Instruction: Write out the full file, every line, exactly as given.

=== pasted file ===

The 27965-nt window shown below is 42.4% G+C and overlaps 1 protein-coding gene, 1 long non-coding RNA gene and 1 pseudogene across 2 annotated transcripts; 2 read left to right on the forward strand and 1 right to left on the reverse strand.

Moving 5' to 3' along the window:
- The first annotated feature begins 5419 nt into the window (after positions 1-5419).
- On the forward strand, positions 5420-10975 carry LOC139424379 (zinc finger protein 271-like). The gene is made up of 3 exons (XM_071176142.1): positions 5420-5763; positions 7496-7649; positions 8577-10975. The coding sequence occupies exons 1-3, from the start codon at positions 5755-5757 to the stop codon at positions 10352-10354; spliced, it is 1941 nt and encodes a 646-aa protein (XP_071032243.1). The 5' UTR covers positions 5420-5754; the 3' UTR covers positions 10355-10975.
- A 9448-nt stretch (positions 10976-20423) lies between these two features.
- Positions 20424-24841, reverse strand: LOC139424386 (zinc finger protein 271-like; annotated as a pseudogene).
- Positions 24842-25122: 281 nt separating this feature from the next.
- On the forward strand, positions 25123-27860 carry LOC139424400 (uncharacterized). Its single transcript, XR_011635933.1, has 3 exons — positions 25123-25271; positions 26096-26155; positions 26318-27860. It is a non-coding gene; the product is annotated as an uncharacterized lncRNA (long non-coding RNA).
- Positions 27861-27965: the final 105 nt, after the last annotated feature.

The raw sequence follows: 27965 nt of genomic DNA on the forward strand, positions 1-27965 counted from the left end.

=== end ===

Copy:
The 27965-nt window shown below is 42.4% G+C and overlaps 1 protein-coding gene, 1 long non-coding RNA gene and 1 pseudogene across 2 annotated transcripts; 2 read left to right on the forward strand and 1 right to left on the reverse strand.

Moving 5' to 3' along the window:
- The first annotated feature begins 5419 nt into the window (after positions 1-5419).
- On the forward strand, positions 5420-10975 carry LOC139424379 (zinc finger protein 271-like). The gene is made up of 3 exons (XM_071176142.1): positions 5420-5763; positions 7496-7649; positions 8577-10975. The coding sequence occupies exons 1-3, from the start codon at positions 5755-5757 to the stop codon at positions 10352-10354; spliced, it is 1941 nt and encodes a 646-aa protein (XP_071032243.1). The 5' UTR covers positions 5420-5754; the 3' UTR covers positions 10355-10975.
- A 9448-nt stretch (positions 10976-20423) lies between these two features.
- Positions 20424-24841, reverse strand: LOC139424386 (zinc finger protein 271-like; annotated as a pseudogene).
- Positions 24842-25122: 281 nt separating this feature from the next.
- On the forward strand, positions 25123-27860 carry LOC139424400 (uncharacterized). Its single transcript, XR_011635933.1, has 3 exons — positions 25123-25271; positions 26096-26155; positions 26318-27860. It is a non-coding gene; the product is annotated as an uncharacterized lncRNA (long non-coding RNA).
- Positions 27861-27965: the final 105 nt, after the last annotated feature.

The raw sequence follows: 27965 nt of genomic DNA on the forward strand, positions 1-27965 counted from the left end.